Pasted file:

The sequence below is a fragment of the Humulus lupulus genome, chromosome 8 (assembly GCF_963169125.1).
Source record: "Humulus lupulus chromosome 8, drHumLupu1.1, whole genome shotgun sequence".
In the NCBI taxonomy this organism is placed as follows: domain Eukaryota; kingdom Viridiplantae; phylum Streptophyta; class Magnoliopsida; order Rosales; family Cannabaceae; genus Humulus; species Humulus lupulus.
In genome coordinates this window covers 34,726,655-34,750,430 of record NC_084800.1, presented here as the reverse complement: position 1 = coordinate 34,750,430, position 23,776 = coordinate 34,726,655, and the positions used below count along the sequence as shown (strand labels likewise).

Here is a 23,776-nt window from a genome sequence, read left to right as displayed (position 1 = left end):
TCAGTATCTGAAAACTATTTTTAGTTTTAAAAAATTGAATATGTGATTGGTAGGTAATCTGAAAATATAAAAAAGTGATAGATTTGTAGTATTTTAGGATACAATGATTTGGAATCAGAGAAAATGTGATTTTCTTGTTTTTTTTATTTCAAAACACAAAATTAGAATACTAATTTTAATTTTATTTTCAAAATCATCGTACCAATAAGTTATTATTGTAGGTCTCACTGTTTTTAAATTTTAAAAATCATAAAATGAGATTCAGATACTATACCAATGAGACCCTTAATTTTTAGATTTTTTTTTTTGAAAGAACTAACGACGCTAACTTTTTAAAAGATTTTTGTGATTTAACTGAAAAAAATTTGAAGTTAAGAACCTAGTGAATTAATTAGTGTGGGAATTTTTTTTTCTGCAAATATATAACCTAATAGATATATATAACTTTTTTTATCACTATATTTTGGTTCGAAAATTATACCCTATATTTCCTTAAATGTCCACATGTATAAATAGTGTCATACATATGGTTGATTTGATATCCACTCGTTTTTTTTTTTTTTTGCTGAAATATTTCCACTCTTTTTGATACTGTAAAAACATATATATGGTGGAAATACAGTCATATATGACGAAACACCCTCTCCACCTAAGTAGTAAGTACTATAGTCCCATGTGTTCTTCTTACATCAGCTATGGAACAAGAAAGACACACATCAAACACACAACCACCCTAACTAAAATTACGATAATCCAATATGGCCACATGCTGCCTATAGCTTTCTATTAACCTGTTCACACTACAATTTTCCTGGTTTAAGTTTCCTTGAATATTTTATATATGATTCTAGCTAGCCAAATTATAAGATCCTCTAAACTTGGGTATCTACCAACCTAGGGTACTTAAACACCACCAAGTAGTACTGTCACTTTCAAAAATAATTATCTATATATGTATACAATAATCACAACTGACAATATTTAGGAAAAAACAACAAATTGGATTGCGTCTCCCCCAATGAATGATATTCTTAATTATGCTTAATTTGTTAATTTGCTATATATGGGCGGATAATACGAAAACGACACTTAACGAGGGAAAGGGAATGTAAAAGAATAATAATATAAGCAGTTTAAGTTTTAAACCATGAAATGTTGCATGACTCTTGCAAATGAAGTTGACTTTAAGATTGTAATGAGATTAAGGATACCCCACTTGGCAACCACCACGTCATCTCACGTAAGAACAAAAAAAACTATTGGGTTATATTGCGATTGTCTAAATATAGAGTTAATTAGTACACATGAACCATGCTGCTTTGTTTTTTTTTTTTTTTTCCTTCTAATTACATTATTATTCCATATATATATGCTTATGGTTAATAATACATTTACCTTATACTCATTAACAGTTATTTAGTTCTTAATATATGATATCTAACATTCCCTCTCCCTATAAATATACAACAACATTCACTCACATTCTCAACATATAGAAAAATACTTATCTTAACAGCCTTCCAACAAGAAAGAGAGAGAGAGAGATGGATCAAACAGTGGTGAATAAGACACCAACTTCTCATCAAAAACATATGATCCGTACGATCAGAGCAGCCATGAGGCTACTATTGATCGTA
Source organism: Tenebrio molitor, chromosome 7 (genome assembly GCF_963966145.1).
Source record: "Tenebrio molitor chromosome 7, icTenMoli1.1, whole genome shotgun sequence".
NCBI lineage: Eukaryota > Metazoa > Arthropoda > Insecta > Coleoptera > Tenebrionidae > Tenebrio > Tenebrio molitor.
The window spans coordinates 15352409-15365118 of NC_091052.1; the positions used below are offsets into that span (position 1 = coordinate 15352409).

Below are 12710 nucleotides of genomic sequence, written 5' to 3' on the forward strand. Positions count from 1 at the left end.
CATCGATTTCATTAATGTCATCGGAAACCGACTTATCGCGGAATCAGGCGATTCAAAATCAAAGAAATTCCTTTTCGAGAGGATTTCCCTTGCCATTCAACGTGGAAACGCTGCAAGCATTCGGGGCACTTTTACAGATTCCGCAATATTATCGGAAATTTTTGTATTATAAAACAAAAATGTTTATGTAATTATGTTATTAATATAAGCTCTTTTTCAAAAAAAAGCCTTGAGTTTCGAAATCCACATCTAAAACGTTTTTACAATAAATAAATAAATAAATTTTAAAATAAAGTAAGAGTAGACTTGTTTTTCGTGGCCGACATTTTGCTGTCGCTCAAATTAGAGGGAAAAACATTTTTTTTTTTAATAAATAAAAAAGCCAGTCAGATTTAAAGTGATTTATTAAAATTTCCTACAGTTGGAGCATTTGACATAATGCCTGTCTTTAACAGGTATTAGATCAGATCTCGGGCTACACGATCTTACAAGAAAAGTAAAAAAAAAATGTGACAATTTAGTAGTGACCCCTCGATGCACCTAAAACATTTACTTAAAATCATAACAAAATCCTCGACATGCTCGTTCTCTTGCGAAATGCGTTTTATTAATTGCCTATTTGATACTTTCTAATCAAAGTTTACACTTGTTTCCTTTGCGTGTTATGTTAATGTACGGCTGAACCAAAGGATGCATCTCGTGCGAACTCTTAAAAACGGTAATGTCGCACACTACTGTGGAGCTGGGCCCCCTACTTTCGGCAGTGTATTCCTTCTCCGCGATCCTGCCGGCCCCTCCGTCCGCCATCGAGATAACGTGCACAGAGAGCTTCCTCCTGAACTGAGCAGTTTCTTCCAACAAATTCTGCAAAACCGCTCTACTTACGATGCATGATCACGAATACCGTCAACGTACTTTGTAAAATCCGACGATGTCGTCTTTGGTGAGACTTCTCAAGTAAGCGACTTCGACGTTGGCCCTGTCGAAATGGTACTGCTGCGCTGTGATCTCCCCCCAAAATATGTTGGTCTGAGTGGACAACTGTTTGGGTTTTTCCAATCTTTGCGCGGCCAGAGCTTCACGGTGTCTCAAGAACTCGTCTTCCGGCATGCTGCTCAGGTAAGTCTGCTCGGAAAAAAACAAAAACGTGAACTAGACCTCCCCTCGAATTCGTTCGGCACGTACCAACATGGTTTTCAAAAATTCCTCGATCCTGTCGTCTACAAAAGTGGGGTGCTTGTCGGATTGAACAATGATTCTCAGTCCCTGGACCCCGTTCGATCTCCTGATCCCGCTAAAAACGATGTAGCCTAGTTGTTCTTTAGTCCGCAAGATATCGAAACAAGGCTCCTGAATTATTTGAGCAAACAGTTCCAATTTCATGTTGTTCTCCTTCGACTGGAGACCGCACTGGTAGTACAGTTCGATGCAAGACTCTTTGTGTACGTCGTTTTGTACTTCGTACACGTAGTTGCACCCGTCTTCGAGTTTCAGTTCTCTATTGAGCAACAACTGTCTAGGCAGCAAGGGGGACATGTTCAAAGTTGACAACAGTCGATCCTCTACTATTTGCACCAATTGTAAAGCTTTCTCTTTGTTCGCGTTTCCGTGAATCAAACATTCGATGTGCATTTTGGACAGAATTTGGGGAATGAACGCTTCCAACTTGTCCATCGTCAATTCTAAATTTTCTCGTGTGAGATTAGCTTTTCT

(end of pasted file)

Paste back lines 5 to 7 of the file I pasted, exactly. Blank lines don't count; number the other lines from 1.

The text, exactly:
Here is a 23,776-nt window from a genome sequence, read left to right as displayed (position 1 = left end):
TCAGTATCTGAAAACTATTTTTAGTTTTAAAAAATTGAATATGTGATTGGTAGGTAATCTGAAAATATAAAAAAGTGATAGATTTGTAGTATTTTAGGATACAATGATTTGGAATCAGAGAAAATGTGATTTTCTTGTTTTTTTTATTTCAAAACACAAAATTAGAATACTAATTTTAATTTTATTTTCAAAATCATCGTACCAATAAGTTATTATTGTAGGTCTCACTGTTTTTAAATTTTAAAAATCATAAAATGAGATTCAGATACTATACCAATGAGACCCTTAATTTTTAGATTTTTTTTTTTGAAAGAACTAACGACGCTAACTTTTTAAAAGATTTTTGTGATTTAACTGAAAAAAATTTGAAGTTAAGAACCTAGTGAATTAATTAGTGTGGGAATTTTTTTTTCTGCAAATATATAACCTAATAGATATATATAACTTTTTTTATCACTATATTTTGGTTCGAAAATTATACCCTATATTTCCTTAAATGTCCACATGTATAAATAGTGTCATACATATGGTTGATTTGATATCCACTCGTTTTTTTTTTTTTTTGCTGAAATATTTCCACTCTTTTTGATACTGTAAAAACATATATATGGTGGAAATACAGTCATATATGACGAAACACCCTCTCCACCTAAGTAGTAAGTACTATAGTCCCATGTGTTCTTCTTACATCAGCTATGGAACAAGAAAGACACACATCAAACACACAACCACCCTAACTAAAATTACGATAATCCAATATGGCCACATGCTGCCTATAGCTTTCTATTAACCTGTTCACACTACAATTTTCCTGGTTTAAGTTTCCTTGAATATTTTATATATGATTCTAGCTAGCCAAATTATAAGATCCTCTAAACTTGGGTATCTACCAACCTAGGGTACTTAAACACCACCAAGTAGTACTGTCACTTTCAAAAATAATTATCTATATATGTATACAATAATCACAACTGACAATATTTAGGAAAAAACAACAAATTGGATTGCGTCTCCCCCAATGAATGATATTCTTAATTATGCTTAATTTGTTAATTTGCTATATATGGGCGGATAATACGAAAACGACACTTAACGAGGGAAAGGGAATGTAAAAGAATAATAATATAAGCAGTTTAAGTTTTAAACCATGAAATGTTGCATGACTCTTGCAAATGAAGTTGACTTTAAGATTGTAATGAGATTAAGGATACCCCACTTGGCAACCACCACGTCATCTCACGTAAGAACAAAAAAAACTATTGGGTTATATTGCGATTGTCTAAATATAGAGTTAATTAGTACACATGAACCATGCTGCTTTGTTTTTTTTTTTTTTTTCCTTCTAATTACATTATTATTCCATATATATATGCTTATGGTTAATAATACATTTACCTTATACTCATTAACAGTTATTTAGTTCTTAATATATGATATCTAACATTCCCTCTCCCTATAAATATACAACAACATTCACTCACATTCTCAACATATAGAAAAATACTTATCTTAACAGCCTTCCAACAAGAAAGAGAGAGAGAGAGATGGATCAAACAGTGGTGAATAAGACACCAACTTCTCATCAAAAACATATGATCCGTACGATCAGAGCAGCCATGAGGCTACTATTGATCGTA
Source organism: Tenebrio molitor, chromosome 7 (genome assembly GCF_963966145.1).